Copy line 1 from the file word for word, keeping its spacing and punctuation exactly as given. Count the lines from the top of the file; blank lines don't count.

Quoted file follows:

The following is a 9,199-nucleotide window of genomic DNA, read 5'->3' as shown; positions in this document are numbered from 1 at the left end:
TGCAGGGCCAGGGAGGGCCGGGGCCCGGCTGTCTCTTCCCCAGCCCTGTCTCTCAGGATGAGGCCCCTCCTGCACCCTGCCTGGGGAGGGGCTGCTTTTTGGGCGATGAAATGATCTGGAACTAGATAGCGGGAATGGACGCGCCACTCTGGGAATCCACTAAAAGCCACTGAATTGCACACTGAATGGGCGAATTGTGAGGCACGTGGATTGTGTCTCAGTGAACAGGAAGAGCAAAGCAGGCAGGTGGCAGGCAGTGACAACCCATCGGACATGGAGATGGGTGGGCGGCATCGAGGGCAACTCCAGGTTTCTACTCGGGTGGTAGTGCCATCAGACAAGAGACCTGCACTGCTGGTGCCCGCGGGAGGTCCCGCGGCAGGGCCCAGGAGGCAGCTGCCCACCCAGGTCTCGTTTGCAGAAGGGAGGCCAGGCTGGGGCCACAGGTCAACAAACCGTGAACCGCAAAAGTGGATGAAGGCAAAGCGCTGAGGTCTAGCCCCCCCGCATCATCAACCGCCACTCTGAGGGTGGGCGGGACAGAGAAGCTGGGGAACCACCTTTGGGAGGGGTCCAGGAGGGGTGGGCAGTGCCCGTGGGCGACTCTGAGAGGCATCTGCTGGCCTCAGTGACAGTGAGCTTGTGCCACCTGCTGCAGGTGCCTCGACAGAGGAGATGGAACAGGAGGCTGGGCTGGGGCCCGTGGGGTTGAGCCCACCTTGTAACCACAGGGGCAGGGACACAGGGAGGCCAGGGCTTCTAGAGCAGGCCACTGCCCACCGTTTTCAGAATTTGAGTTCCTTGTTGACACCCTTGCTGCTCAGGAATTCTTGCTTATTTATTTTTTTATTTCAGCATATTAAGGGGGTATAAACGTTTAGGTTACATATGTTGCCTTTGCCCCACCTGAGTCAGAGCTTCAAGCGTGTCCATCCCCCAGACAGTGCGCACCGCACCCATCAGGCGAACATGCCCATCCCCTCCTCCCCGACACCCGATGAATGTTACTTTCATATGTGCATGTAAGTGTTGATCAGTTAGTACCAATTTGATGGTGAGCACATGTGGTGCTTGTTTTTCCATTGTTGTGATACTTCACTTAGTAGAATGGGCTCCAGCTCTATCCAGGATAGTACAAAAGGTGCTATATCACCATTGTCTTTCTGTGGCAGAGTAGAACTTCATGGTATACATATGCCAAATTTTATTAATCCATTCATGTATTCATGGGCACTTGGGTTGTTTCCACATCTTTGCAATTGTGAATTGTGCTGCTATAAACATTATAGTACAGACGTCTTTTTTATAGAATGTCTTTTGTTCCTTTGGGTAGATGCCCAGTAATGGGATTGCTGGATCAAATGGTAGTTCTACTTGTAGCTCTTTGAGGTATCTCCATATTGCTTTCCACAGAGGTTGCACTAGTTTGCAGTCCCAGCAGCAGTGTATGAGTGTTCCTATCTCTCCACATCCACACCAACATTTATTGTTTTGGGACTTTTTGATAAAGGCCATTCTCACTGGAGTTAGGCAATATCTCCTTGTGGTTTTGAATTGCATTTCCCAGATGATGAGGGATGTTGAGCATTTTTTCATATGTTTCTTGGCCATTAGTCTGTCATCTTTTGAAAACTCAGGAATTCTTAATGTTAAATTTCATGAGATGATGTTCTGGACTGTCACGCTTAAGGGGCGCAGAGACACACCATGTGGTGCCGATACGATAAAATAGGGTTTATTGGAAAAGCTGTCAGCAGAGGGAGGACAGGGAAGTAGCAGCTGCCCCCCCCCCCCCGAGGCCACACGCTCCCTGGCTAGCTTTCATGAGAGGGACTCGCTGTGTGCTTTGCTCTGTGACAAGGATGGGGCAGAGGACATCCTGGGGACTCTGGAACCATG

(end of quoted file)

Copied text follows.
The following is a 9,199-nucleotide window of genomic DNA, read 5'->3' as shown; positions in this document are numbered from 1 at the left end: